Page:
Tree roots and live bio-acoustic experiments 2017


Arising from the initial research we performed on the ultrasonic acoustic emissions – and hence possible communication – in plant roots, that materialized in the video-work Dialogue with 02.205, (reference1) we (Laura Beloff & Christian Brems) decided to continue this exploration. This now with the overarching goal of creating a form of live installation where the roots acoustic emission will be registered, amplified, down-sampled and played back to an audience so that they can have a physical experience of the possible sonic communication within plants.

The initial studies stem from the relatively new scientific field of bio-acoustics; “the branch of science concerned with sounds produced by or affecting living organisms, especially as relating to communication.” (reference2) Research herein has found that plant roots emit irregular high frequency clicking sounds, UAE’s (Ultrasonic acoustic emissions), in the humanly inaudible sonic range between 20-300 kHz. (reference3, reference4). After having successfully recorded some of these UAE’s for the video-work, our new challenge is now to create a system for live down-sampling these clicks into the human range of hearing below 20 kHz.


We initiated an experimental collaboration with students from the Technical University of Denmark (DTU) in the Acoustic Technology department. We organized the collaboration in order to explore the possibilities of creating a Hardware based DSP (Digital Signal Processing) solution where the recordings of the tree roots will be both down-sampled and amplified within a DSP unit. In order to customize the DSP for the frequency range of a specific set of roots clicking sounds, we measured these through the use of an Oscilloscope (left picture). The DSP is also used within bat-detectors (right picture) so we modified one of these towards measuring plant roots, in order to test its capacities. The reason behind selecting the chili plant for these experiments came from Monica Gagliano’s investigation of these particular plants responsiveness to acoustics (reference5)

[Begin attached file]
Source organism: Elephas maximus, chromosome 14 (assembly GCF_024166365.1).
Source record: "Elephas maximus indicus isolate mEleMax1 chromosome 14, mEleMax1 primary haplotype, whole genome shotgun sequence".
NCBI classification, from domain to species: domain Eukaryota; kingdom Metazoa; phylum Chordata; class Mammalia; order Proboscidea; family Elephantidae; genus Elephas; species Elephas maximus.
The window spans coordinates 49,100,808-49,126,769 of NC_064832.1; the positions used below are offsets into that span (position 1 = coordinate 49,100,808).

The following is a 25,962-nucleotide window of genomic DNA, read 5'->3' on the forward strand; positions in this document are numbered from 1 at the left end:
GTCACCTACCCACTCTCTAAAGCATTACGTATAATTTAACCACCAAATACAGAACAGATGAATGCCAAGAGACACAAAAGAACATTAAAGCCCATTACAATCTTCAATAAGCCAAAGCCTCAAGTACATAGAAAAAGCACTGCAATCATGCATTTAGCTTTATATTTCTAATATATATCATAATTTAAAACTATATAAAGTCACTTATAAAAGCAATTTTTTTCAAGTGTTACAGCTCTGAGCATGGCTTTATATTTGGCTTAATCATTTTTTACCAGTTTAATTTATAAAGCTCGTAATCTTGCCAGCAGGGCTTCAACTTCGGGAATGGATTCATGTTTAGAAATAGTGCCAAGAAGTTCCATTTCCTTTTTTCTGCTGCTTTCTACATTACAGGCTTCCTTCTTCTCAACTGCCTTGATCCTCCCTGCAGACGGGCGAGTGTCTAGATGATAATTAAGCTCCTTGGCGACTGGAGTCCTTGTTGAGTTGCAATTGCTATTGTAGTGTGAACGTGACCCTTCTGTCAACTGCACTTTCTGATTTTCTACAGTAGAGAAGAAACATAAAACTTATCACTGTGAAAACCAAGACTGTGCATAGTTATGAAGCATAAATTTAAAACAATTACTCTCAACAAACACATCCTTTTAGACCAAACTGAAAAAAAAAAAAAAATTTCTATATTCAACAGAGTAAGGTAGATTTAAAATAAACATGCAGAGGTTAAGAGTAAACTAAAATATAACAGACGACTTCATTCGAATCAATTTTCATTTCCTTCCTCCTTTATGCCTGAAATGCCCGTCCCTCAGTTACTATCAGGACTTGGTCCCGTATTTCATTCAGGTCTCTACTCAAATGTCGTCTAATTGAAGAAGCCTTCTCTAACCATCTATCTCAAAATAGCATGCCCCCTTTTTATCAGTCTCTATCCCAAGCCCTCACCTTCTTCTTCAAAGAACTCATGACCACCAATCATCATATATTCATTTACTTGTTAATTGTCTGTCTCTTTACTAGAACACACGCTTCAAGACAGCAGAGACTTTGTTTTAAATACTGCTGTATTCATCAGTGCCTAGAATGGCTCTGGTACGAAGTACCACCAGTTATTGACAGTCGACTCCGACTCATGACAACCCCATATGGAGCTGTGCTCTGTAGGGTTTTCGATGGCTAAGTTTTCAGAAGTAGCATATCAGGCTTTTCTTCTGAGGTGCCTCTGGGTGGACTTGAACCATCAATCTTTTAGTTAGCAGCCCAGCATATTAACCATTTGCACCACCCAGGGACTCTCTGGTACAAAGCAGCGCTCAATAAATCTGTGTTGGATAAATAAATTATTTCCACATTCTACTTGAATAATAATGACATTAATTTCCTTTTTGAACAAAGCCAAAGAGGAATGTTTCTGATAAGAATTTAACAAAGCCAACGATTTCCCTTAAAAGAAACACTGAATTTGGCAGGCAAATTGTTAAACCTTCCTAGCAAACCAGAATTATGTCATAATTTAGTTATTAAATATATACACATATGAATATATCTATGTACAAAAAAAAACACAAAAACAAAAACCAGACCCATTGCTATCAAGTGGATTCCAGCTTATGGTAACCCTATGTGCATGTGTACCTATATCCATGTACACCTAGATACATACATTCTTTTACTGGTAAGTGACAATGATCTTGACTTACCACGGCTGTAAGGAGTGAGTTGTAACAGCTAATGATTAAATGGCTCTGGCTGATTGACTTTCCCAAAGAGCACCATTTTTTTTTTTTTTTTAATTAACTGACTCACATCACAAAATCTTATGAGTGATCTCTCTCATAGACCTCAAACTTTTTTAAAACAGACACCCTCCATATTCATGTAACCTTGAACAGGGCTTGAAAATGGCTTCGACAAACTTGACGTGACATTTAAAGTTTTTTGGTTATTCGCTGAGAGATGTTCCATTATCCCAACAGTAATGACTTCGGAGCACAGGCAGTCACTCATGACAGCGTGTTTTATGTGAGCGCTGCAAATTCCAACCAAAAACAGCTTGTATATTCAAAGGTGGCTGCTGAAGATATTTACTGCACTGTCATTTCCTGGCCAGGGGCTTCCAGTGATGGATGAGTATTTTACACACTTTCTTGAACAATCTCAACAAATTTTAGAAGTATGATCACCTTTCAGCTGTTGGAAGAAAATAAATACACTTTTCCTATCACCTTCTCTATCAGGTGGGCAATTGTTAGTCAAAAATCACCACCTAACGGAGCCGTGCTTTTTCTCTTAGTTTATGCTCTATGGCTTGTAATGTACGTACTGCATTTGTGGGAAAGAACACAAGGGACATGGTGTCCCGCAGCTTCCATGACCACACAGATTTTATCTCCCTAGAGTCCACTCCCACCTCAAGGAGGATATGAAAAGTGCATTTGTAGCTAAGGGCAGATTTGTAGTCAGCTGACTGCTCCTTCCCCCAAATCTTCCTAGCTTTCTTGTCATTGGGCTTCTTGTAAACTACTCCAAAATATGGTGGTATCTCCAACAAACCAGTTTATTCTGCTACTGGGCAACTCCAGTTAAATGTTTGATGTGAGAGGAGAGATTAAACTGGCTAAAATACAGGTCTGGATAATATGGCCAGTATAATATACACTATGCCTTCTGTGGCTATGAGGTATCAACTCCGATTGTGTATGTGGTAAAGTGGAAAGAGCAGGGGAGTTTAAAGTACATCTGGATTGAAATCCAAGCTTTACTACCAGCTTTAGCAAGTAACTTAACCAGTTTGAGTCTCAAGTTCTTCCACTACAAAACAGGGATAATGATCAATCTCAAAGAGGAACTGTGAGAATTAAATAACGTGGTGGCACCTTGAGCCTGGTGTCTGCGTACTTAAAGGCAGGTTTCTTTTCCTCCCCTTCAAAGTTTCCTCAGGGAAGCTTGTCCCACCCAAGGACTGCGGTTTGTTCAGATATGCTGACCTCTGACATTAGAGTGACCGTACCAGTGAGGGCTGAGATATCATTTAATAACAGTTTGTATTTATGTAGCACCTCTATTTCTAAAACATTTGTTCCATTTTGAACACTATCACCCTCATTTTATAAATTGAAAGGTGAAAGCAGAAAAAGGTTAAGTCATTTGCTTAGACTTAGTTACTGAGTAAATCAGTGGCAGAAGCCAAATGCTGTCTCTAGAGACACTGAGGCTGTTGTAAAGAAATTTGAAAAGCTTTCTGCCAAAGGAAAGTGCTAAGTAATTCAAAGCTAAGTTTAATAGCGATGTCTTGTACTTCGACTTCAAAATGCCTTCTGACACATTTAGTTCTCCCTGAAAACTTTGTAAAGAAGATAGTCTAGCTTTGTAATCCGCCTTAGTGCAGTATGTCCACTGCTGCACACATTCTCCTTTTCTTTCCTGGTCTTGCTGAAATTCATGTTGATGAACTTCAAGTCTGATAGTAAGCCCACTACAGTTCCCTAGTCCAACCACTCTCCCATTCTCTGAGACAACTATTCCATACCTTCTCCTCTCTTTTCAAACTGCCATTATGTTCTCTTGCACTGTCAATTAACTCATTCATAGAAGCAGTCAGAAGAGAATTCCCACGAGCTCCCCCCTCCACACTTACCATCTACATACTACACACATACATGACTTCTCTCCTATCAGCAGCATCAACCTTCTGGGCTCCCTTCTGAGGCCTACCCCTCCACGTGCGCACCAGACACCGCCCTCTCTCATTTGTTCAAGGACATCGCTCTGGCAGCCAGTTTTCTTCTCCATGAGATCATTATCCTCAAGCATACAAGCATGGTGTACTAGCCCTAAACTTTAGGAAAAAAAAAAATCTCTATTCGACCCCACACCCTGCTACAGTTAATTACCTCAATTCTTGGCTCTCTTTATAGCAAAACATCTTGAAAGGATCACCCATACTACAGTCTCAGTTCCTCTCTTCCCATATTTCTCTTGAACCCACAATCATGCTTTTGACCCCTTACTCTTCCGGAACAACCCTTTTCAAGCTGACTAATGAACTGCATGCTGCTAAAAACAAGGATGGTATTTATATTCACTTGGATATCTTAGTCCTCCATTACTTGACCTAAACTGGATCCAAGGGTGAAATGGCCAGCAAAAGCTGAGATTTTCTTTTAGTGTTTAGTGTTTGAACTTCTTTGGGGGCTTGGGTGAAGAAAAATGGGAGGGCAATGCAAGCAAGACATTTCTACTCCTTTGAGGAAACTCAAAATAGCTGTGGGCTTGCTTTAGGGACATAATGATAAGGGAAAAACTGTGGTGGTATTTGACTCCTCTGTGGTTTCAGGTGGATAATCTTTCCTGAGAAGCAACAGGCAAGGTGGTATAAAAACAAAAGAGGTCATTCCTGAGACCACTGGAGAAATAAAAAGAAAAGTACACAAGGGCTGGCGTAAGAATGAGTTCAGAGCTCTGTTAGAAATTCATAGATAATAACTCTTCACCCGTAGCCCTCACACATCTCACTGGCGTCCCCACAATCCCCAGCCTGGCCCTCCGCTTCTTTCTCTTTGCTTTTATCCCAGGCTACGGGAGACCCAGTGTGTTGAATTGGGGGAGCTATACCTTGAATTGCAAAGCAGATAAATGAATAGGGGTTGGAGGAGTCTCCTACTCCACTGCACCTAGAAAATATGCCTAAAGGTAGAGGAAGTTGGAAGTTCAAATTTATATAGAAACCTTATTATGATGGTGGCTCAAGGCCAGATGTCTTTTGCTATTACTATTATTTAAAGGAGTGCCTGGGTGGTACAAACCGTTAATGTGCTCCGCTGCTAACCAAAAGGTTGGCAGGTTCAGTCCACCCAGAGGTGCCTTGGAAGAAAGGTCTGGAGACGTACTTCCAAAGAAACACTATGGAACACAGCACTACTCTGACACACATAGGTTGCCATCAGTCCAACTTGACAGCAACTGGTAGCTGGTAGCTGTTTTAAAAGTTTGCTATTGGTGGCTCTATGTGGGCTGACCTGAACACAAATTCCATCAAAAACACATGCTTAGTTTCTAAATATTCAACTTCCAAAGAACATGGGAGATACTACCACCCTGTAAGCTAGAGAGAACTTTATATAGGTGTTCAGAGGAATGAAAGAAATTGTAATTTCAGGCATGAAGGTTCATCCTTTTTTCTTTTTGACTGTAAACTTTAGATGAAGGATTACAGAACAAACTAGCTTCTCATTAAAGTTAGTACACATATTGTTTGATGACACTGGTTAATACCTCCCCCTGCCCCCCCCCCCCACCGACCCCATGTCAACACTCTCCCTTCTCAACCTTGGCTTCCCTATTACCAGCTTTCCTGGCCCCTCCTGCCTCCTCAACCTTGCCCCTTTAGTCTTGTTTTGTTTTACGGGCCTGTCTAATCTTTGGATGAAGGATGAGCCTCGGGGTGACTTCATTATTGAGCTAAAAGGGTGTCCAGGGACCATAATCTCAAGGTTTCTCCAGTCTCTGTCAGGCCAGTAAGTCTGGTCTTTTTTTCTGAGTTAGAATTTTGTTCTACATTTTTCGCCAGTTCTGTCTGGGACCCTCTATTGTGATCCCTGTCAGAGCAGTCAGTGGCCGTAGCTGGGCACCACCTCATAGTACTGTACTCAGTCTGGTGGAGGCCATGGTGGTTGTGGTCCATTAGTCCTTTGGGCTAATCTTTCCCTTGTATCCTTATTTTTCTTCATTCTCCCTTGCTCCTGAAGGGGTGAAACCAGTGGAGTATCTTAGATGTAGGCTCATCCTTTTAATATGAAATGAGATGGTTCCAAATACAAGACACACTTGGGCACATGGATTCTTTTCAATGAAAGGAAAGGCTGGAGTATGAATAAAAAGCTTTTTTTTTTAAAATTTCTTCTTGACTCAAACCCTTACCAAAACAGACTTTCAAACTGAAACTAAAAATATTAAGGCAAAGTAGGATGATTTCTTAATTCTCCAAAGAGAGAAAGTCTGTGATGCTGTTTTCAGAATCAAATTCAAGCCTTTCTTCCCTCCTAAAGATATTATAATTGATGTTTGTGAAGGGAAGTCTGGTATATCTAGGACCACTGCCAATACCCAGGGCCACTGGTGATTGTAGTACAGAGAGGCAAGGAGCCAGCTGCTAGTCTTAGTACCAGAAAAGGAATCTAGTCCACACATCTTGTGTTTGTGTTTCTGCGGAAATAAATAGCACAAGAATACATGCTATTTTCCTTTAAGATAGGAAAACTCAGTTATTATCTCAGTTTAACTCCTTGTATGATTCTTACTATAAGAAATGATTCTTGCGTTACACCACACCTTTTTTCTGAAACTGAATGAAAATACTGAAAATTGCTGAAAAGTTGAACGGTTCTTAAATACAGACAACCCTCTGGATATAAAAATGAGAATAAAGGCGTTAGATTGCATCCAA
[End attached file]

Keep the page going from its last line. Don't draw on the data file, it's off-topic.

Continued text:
Oscilloscope and Bat Detector attached to a chili plant


We have meanwhile started growing a range of plants whose roots, according to our research, should be fitting for creating and receiving sound. The two types that are reemerging are both corn-roots and pea-roots (pictured below). We aim at creating a wide array of different roots that we can start testing on when the technical system is complete, so that we can start categorizing the individual results – and verify or falsify their sonic emissions.

young pea root


Finally we have started a branch of the investigation into the acoustic capabilities of fungus mycelium, the roots of mushrooms that has in resent research been found to act as a communicative network and ‘wires’ between trees and even whole forests. (reference6) These new findings sparked an interest for us in terms of whether the mycelium itself is able to create kinds of acoustic emissions, so we have initiated different mycelium growing samples (image below) to investigate this.

mycelium roots in petri dishes.

These investigations and experiments started within Hybrid Matters project and are also documented at Hybrid Matters website_ here.

March 2017 – short update on recording the plant roots.

We have developed a system that enables us to easier record the roots:

We are mainly focused on roots of trees (fir tree) at the moment.

Also the aesthetics for the piece are gradually under process:

Currently – we clearly receive clicks from the roots, however they are more in the audible range and not so many in the ultrasonic range as we originally expected. There is a clear difference in the clicks between living roots (many clicks), recently cutted roots (less clicks), and no roots (no clicks) > In other words we have debugged away the possibility that clicks come from environment and not from the roots. Now the question is what to understand from these clicks?

Shortly on our set up:  We are using higly sensitive piezo elements that are connected as dual microphones, a sound card and some filtering softwares, etc. We are hoping to be able to minimize the hardware in the future.